Prepar­ing For An Event

When it comes to pro­duc­tion, events of all scales require solid prepa­ra­tion and a well thought out plan. Here are some key ele­ments to think about when plan­ning your next event.

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The event itself:

Ask your­self and the organ­is­ers a few ques­tions at this stage to ensure you are fol­low­ing their vision for the event from the begin­ning. What’s it about? Who’s it for? What do the organ­is­ers envis­age when it comes to the pro­duc­tion ele­ments? You want to ensure you meet their expec­ta­tions in style, look and feel and exceed them in exe­cu­tion, qual­ity and per­for­mance. You also want the del­e­gates to be at the event they signed up for.

The venue:

You’ll find the size, shape and exist­ing infra­struc­ture will give you a good start­ing point in cre­at­ing the look and feel in the room. It will also help in know­ing what gear you will need to source and bring in your­self. Be sure to get famil­iar with the venue and how the event plans to use the space. Get the infor­ma­tion you need about power sources, rig­ging points, lim­i­ta­tions (smoke, weight rat­ings etc) so you can pre­pare accordingly.

Equip­ment:

Think about every detail. Start with the obvi­ous (con­soles, pro­jec­tors etc) and work down to the lit­tle things that are usu­ally for­got­ten (sig­nal adapters, bat­ter­ies etc). Have detailed draw­ings and lists. Then make plans on where you can source it all from. If you need equip­ment from mul­ti­ple sources, ensure every­thing is labelled well, to make pack-​out and return easier.

Peo­ple:

Who do you need to get the job done and done well? Be sure you get peo­ple who have the rel­e­vant skill sets for the job you require, but that are peo­ple you can teach as well. Also be sure to pro­vide enough com­mu­ni­ca­tion dur­ing the lead up and through­out the event. What do they need to know from you to pre­pare and do the job well?

Bud­get:

Unless you’ve got all the gear, you’ll have to hire or bor­row — which can add costs. Even if you intend to only have small expenses such as con­sum­ables, clear up any ques­tions and expec­ta­tions around bud­get at the begin­ning of a project. Let the organ­is­ers know esti­mated costs as soon you are able.

Time:

What time frame do you have to make things hap­pen? Before the event, book hire/​borrowed gear as soon as you are able to, and allow enough time to pro­duce any con­tent you may need. Dur­ing the event, be sure to give your­self enough time to be set up and oper­at­ing before go time. Plan for and run media and sound checks — be sure every­thing works (or at least know what doesn’t) before it starts.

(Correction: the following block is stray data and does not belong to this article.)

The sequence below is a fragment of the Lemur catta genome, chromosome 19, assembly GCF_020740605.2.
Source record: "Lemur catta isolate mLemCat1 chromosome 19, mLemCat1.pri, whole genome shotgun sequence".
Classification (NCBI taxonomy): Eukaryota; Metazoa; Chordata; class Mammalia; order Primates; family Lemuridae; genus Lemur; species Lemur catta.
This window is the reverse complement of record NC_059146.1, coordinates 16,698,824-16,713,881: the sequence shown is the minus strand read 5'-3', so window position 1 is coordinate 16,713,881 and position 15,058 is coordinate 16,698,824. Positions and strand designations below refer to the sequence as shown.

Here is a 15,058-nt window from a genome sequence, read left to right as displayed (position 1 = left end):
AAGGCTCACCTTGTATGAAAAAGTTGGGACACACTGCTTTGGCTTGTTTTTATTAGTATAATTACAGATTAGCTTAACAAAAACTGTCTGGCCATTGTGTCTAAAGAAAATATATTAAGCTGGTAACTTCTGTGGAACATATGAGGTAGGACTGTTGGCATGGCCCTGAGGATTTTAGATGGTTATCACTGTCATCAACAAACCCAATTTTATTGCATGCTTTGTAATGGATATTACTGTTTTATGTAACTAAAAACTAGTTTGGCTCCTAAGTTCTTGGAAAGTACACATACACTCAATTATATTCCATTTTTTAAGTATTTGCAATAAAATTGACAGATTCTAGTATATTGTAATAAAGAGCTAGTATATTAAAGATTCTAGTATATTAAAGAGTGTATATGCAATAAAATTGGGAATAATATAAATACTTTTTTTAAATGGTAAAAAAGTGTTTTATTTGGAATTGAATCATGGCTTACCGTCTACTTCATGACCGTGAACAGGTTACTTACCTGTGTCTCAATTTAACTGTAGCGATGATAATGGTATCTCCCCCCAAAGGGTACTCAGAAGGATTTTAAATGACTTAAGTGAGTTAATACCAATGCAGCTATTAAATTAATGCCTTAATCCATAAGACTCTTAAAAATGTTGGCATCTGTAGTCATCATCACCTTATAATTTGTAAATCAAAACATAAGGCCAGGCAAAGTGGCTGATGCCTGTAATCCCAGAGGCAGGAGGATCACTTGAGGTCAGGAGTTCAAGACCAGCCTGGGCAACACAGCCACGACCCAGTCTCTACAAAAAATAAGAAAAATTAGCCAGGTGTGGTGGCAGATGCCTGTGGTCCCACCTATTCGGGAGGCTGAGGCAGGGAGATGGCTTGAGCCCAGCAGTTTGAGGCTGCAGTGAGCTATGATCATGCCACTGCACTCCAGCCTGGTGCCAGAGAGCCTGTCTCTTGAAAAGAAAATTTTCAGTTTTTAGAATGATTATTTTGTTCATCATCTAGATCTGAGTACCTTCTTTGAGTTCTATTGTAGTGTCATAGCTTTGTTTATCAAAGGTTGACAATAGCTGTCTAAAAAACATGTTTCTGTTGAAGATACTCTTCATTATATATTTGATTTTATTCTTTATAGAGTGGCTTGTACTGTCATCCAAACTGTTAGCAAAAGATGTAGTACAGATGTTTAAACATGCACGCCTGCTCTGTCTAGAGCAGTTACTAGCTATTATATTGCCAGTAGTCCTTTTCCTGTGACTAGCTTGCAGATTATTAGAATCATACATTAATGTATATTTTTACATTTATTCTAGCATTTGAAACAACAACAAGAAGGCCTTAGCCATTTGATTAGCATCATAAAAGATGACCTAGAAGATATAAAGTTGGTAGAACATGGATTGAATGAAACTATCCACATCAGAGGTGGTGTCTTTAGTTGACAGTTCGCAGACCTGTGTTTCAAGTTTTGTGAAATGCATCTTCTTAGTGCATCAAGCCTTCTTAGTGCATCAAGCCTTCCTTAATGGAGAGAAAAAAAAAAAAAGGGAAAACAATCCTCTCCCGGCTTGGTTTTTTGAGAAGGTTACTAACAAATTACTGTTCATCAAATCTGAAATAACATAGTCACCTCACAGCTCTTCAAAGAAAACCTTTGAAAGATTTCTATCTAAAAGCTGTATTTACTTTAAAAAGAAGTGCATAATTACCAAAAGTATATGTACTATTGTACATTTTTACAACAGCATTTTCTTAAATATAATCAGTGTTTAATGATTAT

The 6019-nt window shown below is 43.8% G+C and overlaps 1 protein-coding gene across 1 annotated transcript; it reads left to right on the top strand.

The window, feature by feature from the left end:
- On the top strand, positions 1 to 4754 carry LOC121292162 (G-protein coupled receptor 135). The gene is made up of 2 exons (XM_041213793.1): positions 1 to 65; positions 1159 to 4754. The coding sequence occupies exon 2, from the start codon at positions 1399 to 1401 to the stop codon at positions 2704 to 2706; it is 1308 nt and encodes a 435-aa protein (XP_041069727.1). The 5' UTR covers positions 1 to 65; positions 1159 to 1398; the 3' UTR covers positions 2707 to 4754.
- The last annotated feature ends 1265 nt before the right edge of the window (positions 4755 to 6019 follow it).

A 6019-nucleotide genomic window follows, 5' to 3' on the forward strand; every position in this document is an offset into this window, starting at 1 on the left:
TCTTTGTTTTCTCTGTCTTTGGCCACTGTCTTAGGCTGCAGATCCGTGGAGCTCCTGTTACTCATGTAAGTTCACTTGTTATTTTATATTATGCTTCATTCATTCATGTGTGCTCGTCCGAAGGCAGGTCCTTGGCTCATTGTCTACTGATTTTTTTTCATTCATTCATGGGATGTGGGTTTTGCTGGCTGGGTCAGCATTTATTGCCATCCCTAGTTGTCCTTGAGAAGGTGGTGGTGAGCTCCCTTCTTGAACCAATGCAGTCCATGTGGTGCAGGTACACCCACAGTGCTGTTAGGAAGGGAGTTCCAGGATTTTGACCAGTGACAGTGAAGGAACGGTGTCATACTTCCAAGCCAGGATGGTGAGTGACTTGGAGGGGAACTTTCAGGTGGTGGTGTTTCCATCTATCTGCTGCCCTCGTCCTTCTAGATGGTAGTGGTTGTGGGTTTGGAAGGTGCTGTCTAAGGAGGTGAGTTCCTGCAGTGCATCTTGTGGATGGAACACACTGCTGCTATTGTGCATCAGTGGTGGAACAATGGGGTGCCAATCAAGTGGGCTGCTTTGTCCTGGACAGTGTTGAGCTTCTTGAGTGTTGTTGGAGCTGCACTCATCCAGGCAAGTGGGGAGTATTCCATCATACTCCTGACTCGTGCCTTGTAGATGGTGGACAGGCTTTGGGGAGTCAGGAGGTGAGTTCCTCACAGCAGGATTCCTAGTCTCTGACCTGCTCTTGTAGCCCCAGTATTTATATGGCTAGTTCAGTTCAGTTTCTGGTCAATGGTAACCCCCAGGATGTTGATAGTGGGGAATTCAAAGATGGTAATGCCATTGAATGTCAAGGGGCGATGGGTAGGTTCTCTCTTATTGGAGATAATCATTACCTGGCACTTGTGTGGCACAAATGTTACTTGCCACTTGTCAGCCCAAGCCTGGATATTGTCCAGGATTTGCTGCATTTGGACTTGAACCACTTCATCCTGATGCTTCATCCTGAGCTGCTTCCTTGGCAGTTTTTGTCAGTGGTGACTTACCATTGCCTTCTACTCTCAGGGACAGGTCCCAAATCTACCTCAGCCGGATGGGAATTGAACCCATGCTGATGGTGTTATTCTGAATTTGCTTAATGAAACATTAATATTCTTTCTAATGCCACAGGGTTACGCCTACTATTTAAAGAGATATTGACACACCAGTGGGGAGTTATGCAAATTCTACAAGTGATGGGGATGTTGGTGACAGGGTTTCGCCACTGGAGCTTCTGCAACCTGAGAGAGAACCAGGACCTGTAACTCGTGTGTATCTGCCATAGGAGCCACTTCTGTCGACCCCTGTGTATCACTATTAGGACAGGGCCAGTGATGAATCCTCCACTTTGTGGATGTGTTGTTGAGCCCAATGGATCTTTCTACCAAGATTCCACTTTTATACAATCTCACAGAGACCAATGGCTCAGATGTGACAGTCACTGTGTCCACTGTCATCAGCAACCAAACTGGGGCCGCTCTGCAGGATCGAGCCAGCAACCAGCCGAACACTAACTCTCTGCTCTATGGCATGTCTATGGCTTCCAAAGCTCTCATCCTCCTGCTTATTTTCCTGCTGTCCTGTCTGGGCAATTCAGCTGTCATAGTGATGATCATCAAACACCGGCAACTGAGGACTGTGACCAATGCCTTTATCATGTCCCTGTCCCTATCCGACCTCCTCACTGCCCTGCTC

Look­ing after your­self and your team:

Some events, espe­cially week­end and week long events require early morn­ings, late nights and long days in-​between. Have fresh fruit, water and snacks avail­able dur­ing setup and pack out. Have set times for decent meals and breaks to get some fresh air and see the sun, and to get the sleep you need. Make sure your team are doing the same.

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There is so much to pre­pare for when plan­ning an event. Over­all, plan well, plan ahead. If you have any ques­tions when prepar­ing your next event, feel free to make con­tact with us as we are more than happy to help.

Amplify stage design is always a chal­lenge. What can we cre­ate that is dif­fer­ent, ver­sa­tile, and that will add to the wor­ship expe­ri­ence? This year, we based the back wall of the stage design off some­one else’s design (yeah, all good design is mim­ic­ked right!), so credit for the falling cards idea goes to another church, who you can find on church​stagedesig​nideas​.com.

Falling Cards:

The falling cards are sim­ply just that — pieces of card­board made to look like they are falling. This sim­ple, yet rather time con­sum­ing idea is fairly straight for­ward. We chose a mate­r­ial that was light­weight and white on both sides — the ulti­mate decider for this was some­thing that was in stock and rea­son­ably priced. Our research found a com­pany that could pro­vide 2mm thick pieces of card­board, white on both sides and cut to size. The next step w

as to fig­ure out how many pieces were needed. By cre­at­ing a test sec­tion and using a bit of math, we fig­ured out that we would need 36 columns of 20 to fill the back wall.

Also, because we were putting up a big screen, we needed to take out 5 cards each from 16 of the columns, in order to leave us with enough blank space to place the screen. This meant we needed 640 cards in total. We ordered 700 pieces of 120mm x 240mm, 2mm thick card­board, white on both sides. Nylon was threaded through the cen­ter of the cards, and they were hot glued on the under­side at reg­u­lar inter­vals (240mm). They were then hung at reg­u­lar inter­vals (300mm) by tying them to a piece of rig­ging along the top of the stage. Because each card isn’t per­fectly bal­anced (and with the con­stant move­ment of the nylon), the cards hang at dif­fer­ent angles — giv­ing the falling cards look.